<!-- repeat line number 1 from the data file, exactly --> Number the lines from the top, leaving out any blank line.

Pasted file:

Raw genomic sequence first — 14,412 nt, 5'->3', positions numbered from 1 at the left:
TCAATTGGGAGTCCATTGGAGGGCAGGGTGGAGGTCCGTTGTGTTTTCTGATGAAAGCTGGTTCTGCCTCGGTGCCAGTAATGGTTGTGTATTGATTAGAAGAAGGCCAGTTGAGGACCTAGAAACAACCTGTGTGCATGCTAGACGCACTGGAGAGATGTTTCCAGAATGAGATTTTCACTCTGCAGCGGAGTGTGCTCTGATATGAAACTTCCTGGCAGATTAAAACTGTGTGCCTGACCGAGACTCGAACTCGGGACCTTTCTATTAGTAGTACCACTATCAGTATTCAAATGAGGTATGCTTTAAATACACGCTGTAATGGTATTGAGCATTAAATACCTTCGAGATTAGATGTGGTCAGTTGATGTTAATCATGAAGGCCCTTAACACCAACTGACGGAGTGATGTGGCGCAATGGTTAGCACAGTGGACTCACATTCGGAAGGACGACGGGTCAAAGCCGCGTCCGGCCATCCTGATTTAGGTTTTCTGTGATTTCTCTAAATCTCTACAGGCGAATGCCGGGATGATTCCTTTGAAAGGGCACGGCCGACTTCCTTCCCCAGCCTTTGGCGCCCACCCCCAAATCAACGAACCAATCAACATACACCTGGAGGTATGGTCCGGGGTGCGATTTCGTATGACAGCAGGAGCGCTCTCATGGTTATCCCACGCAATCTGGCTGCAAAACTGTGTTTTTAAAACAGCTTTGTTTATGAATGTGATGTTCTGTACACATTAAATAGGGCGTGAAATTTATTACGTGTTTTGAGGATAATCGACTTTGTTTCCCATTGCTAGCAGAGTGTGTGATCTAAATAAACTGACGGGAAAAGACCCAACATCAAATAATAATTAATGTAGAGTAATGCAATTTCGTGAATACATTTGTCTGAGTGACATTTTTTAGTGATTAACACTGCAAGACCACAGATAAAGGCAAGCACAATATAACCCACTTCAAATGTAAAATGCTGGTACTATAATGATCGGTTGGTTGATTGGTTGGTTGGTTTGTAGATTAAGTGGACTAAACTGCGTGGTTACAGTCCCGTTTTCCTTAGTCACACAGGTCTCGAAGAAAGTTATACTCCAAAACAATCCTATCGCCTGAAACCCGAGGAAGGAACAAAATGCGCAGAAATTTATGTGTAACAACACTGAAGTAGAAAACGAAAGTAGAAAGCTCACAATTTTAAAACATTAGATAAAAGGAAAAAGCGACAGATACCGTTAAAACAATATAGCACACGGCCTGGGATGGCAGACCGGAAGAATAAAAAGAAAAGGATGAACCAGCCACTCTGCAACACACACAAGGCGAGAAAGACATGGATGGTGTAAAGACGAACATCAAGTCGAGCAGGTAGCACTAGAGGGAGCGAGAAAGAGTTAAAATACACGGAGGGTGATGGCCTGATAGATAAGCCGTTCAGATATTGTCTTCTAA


Raw genomic sequence first — 14,412 nt, 5'->3', positions numbered from 1 at the left: